Jan 30, 2018 / 12:59

Exports to China skyrocket on all fronts

The Hanoitimes - Vietnam’s export turnover of paper and clinker to China last year grew 24 and 55-times against the previous year to hit US$114 million and US$47.6 million, respectively, data from the General Department of Customs (GDC) showed.

Vietnam’s export value of phones and components to China also soared by 8-times to $7.15 billion, accounting for 20.2% of Vietnam’s total export revenue to China. 
 
The bilateral trade turnover between the two countries is expected to pass the $100 billion milestone this year
The bilateral trade turnover between the two countries is expected to pass the $100 billion milestone this year
Last year saw 13 Vietnamese export goods with earnings of more than $1 billion each in the Chinese market, more than double of the six items in the previous year. The new items included seafood with nearly $1.1 billion, rice with $1.02 billion, rubber with $1.44 billion, textile and garment with $1.1 billion, footwear with $1.14 billion, and mobile phones with $7.15 billion. 
The surge helped Vietnam’s exports to China last year to rise 61.5% against 2016 to $35.46 billion. The rise was three times higher than Vietnam’s 21.2% average export growth rate during the year.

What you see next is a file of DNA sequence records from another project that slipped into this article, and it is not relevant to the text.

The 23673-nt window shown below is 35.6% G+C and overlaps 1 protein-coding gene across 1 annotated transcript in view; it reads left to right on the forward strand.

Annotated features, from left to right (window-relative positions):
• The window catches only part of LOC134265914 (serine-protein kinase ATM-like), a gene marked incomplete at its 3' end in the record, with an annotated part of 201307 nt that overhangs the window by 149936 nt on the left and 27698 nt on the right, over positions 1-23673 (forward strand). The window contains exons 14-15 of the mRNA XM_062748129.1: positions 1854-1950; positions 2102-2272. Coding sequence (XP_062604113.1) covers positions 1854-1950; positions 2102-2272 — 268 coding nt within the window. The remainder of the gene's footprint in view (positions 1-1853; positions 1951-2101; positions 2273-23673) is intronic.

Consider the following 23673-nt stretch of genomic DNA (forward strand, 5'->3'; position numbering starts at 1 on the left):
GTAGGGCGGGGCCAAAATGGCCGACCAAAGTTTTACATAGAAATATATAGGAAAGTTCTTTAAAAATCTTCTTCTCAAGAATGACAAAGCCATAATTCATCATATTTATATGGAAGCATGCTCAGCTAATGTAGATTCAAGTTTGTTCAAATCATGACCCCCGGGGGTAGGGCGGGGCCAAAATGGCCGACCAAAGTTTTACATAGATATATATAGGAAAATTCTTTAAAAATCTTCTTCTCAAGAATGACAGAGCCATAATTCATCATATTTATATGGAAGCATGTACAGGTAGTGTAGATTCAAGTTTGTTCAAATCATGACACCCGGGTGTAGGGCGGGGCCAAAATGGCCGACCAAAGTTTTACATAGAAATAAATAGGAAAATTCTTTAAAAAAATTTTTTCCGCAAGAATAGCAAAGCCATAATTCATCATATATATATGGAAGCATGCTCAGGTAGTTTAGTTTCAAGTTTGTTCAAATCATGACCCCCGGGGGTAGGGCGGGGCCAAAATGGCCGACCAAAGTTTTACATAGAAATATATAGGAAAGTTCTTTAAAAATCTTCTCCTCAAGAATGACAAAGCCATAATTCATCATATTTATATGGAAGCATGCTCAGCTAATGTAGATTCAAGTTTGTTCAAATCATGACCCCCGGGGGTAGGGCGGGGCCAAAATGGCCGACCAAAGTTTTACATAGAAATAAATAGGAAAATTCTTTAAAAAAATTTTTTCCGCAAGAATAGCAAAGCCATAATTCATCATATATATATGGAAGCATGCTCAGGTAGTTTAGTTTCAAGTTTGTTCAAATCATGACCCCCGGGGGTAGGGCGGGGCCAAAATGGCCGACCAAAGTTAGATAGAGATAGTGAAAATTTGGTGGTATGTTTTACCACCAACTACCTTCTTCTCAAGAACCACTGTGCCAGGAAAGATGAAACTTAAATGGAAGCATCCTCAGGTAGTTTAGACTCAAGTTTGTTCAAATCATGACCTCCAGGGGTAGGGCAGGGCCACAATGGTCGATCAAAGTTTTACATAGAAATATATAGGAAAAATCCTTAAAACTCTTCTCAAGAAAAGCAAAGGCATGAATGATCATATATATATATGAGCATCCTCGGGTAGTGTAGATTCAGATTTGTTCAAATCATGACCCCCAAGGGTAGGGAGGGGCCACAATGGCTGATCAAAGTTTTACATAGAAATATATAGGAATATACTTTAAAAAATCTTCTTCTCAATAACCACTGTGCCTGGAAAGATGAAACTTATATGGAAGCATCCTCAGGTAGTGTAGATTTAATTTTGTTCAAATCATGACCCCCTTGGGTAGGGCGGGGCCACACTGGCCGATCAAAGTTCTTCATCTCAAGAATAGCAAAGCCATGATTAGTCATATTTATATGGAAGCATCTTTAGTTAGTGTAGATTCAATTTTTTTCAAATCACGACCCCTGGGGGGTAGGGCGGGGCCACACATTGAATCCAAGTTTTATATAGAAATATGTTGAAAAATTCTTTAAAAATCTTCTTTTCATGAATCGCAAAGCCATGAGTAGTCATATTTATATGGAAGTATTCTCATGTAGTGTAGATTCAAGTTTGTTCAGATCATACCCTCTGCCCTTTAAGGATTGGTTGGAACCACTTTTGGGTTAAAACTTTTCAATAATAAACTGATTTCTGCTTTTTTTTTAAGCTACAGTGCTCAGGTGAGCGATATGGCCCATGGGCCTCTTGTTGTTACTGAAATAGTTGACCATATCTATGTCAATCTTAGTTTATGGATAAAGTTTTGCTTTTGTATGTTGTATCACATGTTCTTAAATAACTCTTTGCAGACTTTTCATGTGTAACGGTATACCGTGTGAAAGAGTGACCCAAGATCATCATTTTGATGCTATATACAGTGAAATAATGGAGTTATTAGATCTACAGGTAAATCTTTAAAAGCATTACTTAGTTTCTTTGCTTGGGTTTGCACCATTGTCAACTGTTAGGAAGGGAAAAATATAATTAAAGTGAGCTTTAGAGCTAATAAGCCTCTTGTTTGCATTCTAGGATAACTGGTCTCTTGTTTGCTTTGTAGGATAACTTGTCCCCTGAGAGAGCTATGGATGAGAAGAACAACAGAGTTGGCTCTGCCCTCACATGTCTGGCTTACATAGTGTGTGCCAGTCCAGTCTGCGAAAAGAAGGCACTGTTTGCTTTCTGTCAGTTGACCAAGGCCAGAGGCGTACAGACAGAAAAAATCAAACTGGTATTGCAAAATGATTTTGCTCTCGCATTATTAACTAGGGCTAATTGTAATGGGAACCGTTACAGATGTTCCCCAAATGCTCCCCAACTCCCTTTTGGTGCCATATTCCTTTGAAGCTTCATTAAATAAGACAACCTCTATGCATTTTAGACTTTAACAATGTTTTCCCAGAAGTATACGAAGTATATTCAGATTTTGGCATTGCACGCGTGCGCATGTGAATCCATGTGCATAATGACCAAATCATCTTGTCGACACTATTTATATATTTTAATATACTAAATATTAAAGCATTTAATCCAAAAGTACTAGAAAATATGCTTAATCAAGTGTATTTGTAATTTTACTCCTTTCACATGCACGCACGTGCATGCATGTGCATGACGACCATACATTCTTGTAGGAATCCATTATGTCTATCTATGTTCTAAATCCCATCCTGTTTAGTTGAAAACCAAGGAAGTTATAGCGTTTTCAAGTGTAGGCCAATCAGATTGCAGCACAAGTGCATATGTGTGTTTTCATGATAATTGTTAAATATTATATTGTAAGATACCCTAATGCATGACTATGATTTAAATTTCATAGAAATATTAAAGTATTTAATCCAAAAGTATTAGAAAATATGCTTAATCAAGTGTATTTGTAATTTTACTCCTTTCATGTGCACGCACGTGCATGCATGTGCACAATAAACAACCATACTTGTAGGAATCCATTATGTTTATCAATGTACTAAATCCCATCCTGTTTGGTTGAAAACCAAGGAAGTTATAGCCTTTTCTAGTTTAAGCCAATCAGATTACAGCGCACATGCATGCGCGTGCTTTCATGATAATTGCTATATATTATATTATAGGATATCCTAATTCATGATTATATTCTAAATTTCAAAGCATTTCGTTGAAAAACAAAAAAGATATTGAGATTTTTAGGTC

Thanks to the increasing exports, Vietnam’s trade deficit towards China has been reduced significantly to $22.76 billion last year from $28 billion in 2016.
During a visit to China in last May, President Tran Dai Quang said that Vietnam welcomed Chinese investment and wanted to raise bilateral trade between the two countries to $100 billion.
With an export-import turnover of $93.69 billion last year, the bilateral trade value between the two countries is expected to touch the $100 billion milestone this year. Last year’s bilateral trade value was $21.79 billion higher than the previous year and accounted for 22% of Vietnam’s total export and import turnover in the year.
According to President Quang, Vietnam has set the goal of promoting trade between the two sides by pushing exports of agricultural produce, electronics, and consumer goods, while opening doors to allow more Chinese products to enter the local market.
Besides, China is one of Vietnam's ten largest investors, with a total investment of $11.2 billion.
“Vietnam is willing to create favorable conditions for Chinese enterprises to do business and invest in Vietnam,” Quang said.
In fact, China and Vietnam are natural partners with complementary economies. As an illustration: Vietnam is in great need of infrastructure development, while China has abundant resources for infrastructure construction, including capital, technology, personnel, and experiences to share.
Since 2015, the two countries have made tangible progress to strategically align their development initiatives—China's Belt and Road Initiative and Vietnam's "Two Corridors and One Economic Circle" plan.
Major achievements have been reached in transportation, electricity, manufacturing, and the construction of industrial parks between the two countries.